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Wednesday, June 23, 2010

News article: Zambales after Pinatubo

19 years after Pinatubo’s ‘big bang,’ a lot of changes for these folks
By: Tonette Orejas
Philippine Daily Inquirer, Norther Luzon Bureau

WITH SIX GOATS IN TOW, Miranda King stands on the edge of a cliff, surveying the grass and shrubs below before the sun sets over Inararo, the closest village to Mount Pinatubo on the side of Porac, Pampanga.

King, 80, makes a slow descent, wanting to feed his goats with plants wet by the morning dew. To his far right, layers of charcoal-colored rocks cover the slopes in this part of the volcano that erupted in June 1991 and changed Central Luzon’s landscape.

The sand, ash and pumice stones that the eruptions spewed out are gone, washed down by rains. No one in his Aeta tribe ventures here, though, because the rocks chip off from the weight of climbers.

Far down, to King’s left, the river in San Marcelino, Zambales, looks every bit like a winding highway leading straight to the South China Sea. Houses dot what is now a green sweep.

In Inararo, two waterfalls gurgle off water, feeding streams in the village. But irrigation is not enough because farms covered by volcanic debris need lots of water.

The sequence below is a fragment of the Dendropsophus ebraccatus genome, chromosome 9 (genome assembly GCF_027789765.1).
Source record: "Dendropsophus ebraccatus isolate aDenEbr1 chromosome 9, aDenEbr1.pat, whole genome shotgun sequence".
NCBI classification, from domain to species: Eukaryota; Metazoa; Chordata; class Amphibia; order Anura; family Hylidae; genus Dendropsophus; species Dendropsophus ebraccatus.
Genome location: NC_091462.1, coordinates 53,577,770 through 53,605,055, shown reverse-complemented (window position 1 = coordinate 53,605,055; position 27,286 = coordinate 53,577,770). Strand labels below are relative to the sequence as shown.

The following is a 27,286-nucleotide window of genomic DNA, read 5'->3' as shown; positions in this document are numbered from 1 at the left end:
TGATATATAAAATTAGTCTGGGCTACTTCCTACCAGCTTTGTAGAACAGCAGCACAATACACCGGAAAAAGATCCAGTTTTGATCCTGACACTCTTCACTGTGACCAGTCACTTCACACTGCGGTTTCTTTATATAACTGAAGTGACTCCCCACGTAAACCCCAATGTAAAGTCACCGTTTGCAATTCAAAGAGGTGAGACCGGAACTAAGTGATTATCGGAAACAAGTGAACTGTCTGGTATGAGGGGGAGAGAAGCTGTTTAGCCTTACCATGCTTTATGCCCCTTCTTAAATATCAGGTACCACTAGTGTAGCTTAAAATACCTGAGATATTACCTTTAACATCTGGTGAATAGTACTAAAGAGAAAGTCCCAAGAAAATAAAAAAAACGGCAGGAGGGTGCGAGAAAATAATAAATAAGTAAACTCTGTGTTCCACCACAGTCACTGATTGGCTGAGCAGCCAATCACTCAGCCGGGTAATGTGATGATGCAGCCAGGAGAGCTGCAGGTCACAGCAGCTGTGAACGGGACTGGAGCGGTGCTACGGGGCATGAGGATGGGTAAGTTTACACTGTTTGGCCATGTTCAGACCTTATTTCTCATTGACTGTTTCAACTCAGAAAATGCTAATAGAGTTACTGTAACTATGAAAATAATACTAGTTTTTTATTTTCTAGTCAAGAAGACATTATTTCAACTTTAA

And so members of King’s clan planted banana one would think a plantation is out here. They were so desperate to earn that they cultivated the plant even on steep rises.

Villa Maria resettlement, a half-day walk from Inararo, offers a bird’s eye view of the Subic-Clark-Tarlac Expressway that cuts through the highlands of Hermosa and Dinalupihan towns in Bataan, and Floridablanca and Porac towns in Pampanga.

King’s grandson, Joseph, left for Saudi Arabia two years ago to work as a welder.

“Dakal na ing menibayu (A lot has changed),” King said of his clan’s life and their environs.

Read more: 19 years after Pinatubo’s ‘big bang,’ a lot of changes for these folks


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